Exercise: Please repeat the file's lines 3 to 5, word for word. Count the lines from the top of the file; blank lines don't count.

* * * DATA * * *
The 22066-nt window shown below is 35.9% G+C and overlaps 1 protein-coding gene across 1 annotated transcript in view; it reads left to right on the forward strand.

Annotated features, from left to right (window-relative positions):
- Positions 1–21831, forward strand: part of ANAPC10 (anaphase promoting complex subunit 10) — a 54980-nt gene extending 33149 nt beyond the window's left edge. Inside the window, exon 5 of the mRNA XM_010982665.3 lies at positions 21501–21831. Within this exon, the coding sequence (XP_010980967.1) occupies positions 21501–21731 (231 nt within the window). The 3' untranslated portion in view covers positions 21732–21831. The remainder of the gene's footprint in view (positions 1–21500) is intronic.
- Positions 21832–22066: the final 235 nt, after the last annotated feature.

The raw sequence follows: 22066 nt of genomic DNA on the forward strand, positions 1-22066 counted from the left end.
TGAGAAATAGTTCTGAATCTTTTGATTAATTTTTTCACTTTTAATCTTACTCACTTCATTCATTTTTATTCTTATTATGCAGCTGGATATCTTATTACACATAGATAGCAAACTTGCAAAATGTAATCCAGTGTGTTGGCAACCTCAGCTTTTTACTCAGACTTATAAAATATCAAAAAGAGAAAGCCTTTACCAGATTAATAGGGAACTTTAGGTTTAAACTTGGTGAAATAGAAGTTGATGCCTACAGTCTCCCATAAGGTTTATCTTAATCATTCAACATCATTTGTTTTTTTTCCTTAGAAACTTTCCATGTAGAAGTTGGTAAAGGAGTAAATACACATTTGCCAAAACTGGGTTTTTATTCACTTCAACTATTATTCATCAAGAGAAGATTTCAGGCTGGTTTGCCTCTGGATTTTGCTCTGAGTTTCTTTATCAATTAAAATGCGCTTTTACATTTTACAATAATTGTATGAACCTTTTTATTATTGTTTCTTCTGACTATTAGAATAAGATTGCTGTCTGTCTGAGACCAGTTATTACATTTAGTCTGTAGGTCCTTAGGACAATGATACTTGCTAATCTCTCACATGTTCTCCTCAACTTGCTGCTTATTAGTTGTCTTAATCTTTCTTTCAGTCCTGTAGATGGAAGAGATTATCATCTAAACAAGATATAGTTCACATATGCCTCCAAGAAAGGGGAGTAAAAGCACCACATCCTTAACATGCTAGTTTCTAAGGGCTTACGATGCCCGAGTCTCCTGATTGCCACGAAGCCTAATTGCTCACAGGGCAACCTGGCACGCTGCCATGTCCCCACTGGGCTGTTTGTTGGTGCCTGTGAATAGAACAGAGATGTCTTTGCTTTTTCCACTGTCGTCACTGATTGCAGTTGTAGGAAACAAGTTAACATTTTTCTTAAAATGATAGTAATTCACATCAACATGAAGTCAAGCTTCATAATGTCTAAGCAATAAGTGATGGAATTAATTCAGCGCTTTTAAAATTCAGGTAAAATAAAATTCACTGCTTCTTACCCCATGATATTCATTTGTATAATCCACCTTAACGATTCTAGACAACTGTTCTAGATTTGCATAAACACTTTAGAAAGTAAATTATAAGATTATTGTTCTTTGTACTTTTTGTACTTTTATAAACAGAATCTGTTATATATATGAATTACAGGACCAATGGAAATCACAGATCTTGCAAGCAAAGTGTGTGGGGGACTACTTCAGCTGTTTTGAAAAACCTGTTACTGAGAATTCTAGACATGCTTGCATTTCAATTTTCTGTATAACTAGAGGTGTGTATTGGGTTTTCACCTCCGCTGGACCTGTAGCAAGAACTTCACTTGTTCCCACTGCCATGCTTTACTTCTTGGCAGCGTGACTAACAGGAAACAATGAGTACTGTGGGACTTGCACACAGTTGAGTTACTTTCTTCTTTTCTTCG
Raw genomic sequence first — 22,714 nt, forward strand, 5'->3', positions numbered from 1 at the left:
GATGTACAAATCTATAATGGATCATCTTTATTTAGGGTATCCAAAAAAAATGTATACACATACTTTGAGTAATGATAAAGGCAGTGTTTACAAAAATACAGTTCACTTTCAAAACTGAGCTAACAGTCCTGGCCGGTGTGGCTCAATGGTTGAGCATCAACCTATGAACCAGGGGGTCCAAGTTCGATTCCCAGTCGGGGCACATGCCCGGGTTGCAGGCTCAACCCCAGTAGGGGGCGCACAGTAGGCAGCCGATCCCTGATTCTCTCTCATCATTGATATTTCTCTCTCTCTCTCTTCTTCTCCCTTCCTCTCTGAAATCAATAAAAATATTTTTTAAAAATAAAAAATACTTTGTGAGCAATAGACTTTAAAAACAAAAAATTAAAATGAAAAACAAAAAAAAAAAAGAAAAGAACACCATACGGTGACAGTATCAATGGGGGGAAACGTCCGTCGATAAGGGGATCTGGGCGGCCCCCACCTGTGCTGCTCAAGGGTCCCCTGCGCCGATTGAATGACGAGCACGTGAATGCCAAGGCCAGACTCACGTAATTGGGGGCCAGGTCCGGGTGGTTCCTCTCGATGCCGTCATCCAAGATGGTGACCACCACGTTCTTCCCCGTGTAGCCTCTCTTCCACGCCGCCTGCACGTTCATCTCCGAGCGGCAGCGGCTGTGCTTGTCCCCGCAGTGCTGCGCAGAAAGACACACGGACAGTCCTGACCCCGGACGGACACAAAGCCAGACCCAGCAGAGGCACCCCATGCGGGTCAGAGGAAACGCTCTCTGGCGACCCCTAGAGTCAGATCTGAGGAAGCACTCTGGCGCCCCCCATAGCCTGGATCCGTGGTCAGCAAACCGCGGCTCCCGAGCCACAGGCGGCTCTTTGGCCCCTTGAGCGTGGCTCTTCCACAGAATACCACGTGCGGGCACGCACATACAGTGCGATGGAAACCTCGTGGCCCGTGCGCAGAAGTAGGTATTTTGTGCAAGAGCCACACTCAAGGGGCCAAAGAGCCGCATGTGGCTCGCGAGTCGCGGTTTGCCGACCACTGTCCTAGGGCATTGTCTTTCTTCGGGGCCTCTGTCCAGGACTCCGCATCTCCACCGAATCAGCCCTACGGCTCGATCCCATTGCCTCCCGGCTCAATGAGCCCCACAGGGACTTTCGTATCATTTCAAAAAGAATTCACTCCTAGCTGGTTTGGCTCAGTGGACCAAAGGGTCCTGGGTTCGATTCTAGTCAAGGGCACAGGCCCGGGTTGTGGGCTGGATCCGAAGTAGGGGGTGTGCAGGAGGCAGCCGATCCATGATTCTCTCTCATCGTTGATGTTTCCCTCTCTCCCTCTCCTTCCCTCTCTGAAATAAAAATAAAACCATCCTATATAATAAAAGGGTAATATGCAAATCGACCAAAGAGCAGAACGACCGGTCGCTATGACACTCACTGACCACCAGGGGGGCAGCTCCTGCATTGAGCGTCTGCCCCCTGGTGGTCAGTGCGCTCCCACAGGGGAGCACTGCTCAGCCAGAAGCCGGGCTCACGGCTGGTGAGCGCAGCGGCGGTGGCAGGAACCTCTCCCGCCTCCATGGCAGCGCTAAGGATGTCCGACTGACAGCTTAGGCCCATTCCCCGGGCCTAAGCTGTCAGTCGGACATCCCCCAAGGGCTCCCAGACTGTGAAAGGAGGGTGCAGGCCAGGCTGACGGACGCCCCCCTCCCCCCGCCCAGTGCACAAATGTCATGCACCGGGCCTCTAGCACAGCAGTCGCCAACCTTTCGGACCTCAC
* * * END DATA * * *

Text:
- Positions 1–21831, forward strand: part of ANAPC10 (anaphase promoting complex subunit 10) — a 54980-nt gene extending 33149 nt beyond the window's left edge. Inside the window, exon 5 of the mRNA XM_010982665.3 lies at positions 21501–21831. Within this exon, the coding sequence (XP_010980967.1) occupies positions 21501–21731 (231 nt within the window). The 3' untranslated portion in view covers positions 21732–21831. The remainder of the gene's footprint in view (positions 1–21500) is intronic.
- Positions 21832–22066: the final 235 nt, after the last annotated feature.

The raw sequence follows: 22066 nt of genomic DNA on the forward strand, positions 1-22066 counted from the left end.